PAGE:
Swisstransplant, Swiss National Foundation for organ donation and transplantation, Bern, Switzerland
1 JW and SPH contributed equally to this work.
BACKGROUND: Transplantation today faces two major issues: organ shortage, and the increasing age of deceased donors. The former leads to growing waiting lists and, as a consequence, to a higher mortality of patients in need of an organ. The latter results in an augmentation of the proportion of organs from so called extended criteria donors, which, in the past, have been associated with inferior outcomes.
METHODS:Retrospective analysis of the patient characteristics of all deceased organ donors in Switzerland from 1 January 1998 to 31 December 2008. A total of 1004 patient records of brain-dead organ donors (59.4% male, 40.6% female) were analysed for demographic data and causes of death.
RESULTS:The average donor age increased from 43.8 ± 16.9 years in 1998 to 51.7 ± 18.0 years in 2008 (+27.6%; p <0.05). When comparing 2008 with 1998, cerebral haemorrhage accounts for 52.8% of the causes of death in 2008 (+16.7 percentage points), whereas the proportion of cranio-cerebral trauma decreased by 22 percentage points to 16.9%. The largest group of donors are the 16–55 year-olds with a 50% quota in 2008 (–23.6% compared with 1998). During the study period, the ≥65 year-old group had a 216.2% growth rate, and it accounts 26.6% of the donors in 2008 (p <0.05).
CONCLUSIONS: A shift in the causes of death significantly increased the average age of donors, and transplantation medicine is confronted with a growing number of extended criteria donors. Nevertheless, 10-year survival of transplant recipients is better than ever before.
Key words: organ transplantation; deceased organ donors; extended criteria donors; organ procurement; donor characteristics; cause of death; age; Switzerland
Solid organ transplantation nowadays is confronted with two major issues: first, organ shortage, and second, the increasing age of deceased donors. Switzerland has one of the lowest organ donation rates in Europe (15.4 per million of population [pmp] in 1998, 11.8 pmp in 2008). Since 2003, the gap between donated organs and patients on the waiting list has widened dramatically. By the end of 2008, 942 patients were listed for a transplantation (+47% compared with 2003), while the quota of organ donors and the total number of transplanted organs declined by 5.3% and 3%, respectively . As a consequence, the waiting list mortality has risen by 12.7% between 2003 and 2008[1, 2].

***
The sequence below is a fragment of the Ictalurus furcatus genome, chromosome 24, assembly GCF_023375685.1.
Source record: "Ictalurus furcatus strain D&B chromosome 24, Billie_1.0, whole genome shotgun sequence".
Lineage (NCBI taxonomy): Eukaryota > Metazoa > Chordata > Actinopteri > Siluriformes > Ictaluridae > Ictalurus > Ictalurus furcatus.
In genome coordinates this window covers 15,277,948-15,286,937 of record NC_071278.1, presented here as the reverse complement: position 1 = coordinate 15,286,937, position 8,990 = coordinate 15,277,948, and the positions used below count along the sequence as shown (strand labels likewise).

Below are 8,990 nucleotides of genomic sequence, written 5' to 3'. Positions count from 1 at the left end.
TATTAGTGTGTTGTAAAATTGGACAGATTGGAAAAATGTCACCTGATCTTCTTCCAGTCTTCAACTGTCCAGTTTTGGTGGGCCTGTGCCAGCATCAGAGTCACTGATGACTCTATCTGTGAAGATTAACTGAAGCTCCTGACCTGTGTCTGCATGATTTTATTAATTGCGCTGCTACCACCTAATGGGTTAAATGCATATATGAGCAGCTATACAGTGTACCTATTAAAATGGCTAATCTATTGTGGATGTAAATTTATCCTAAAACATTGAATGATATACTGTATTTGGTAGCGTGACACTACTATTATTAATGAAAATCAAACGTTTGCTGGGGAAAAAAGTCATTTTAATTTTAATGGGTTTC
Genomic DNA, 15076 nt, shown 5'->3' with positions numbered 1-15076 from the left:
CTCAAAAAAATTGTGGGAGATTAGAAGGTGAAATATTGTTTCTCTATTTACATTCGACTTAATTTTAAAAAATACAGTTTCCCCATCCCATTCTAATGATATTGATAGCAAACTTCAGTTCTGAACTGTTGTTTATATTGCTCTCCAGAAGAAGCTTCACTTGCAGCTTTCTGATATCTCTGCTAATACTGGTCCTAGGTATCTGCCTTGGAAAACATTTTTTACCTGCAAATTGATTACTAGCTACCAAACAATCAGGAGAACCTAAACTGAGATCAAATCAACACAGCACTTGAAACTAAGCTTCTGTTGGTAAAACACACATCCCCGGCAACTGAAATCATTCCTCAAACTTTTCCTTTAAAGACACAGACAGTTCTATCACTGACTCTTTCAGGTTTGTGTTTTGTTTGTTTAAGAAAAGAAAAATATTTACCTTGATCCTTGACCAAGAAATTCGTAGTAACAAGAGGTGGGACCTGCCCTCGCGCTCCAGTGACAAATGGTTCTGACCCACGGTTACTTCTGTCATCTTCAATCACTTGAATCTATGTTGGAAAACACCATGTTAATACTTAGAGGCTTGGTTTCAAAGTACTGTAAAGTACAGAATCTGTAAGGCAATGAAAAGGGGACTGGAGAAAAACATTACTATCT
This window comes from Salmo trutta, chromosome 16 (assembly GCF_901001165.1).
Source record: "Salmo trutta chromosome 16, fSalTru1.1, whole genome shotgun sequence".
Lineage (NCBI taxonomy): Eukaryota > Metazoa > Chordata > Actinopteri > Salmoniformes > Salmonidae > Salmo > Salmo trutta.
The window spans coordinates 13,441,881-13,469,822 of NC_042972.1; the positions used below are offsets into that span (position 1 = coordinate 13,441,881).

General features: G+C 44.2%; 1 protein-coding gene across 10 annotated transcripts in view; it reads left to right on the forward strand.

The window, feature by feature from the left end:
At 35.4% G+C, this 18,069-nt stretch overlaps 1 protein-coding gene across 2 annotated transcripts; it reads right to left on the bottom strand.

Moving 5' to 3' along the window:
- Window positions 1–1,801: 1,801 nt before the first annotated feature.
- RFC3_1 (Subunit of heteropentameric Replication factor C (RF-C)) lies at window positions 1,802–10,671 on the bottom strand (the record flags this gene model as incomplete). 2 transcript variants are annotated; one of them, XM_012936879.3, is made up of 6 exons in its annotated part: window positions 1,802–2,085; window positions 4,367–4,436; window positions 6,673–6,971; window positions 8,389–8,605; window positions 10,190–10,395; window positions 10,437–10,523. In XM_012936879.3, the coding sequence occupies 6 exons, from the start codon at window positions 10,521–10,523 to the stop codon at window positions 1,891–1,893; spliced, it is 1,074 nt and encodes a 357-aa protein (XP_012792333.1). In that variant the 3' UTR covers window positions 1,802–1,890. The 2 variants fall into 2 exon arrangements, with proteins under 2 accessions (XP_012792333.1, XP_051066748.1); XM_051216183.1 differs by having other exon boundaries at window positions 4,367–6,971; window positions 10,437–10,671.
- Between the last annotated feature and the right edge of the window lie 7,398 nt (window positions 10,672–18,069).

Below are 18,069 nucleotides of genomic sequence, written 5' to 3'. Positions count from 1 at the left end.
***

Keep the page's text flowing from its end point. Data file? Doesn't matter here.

Various reasons can be cited for the mounting average age of the donors. Generally, the demographic trend in “first world” countries shows an increase in life expectancy, so it should come as no surprise that the donors are getting older as well. A more specific reason might be found in the fact that in Switzerland, during the study period, several measures and campaigns to improve the security for leisure activities and road safety were implemented, most prominently the reduction of the legal blood-alcohol limit for driving to 0.5‰ on 1 January 2005.
Up to now, the transplantation of organs from the so-called marginal or extended criteria donors (ECDs) has been associated with inferior outcomes. There is no generally recognised definition of the criteria which have to be fulfilled by a donor to be considered an ECD, but the following parameters are usually taken account of: donor age above 50–65 years (depending on the organ), prolonged cold and/or warm ischaemia time, and prolonged donor ICU stay. Given that ECDs will possibly become more prevalent (due to organ shortage and the growing average age of the donors), a careful donor and recipient profiling and selection may gain relevance in the not so distant future – but for now, let the results of our analysis of the deceased organ donors’ patient characteristics speak for themselves.
Patients and methods
Data were obtained from Swisstransplant, Switzerland’s national organ procurement organisation. In a retrospective study, patient records of all deceased (brain-dead) organ donors in Switzerland between 1 January 1998 and 31 December 2008 were reviewed. There were 1004 brain-dead donors in total (59.4% male, 40.6% female) aged on average 46.1 ± 17.6 years. Data were collected and analysed for heart, lung, liver, kidney, and pancreas retrieval.
Frequency and distribution of donor criteria, overall and number of organs procured per donor were evaluated using Excel 2007 (Microsoft Inc., CA, USA) and GraphPad Prism 5.00 for Windows (San Diego, CA, USA). Significance of differences was analysed in Excel using a two sided Student t-test and a p-value <0.05 was considered significant.
Figure 1 shows the number of deceased organ donors per year in Switzerland from 1998 to 2008. In 1998, the total of donors was the highest (108) in the whole study period. It then declined gradually to 95 donors in 2001. In the year 2002, there was a 21% collapse of the donor quota, which then bottomed at 75. From 2003 (95 donors) to 2006 (80 donors), the rates still showed a negative trend, whereas the number of donors is increasing again since 2007 (+11.1% in 2008). Statistical analysis revealed, due to the small number of donors per year, no significant decrease of organ donors in the time period between 1998 and 2008. However the linear trend (y = 1.9818x+103.16), displayed in figure 1, showed a tendency towards a decrease of organ donors in the observed time period.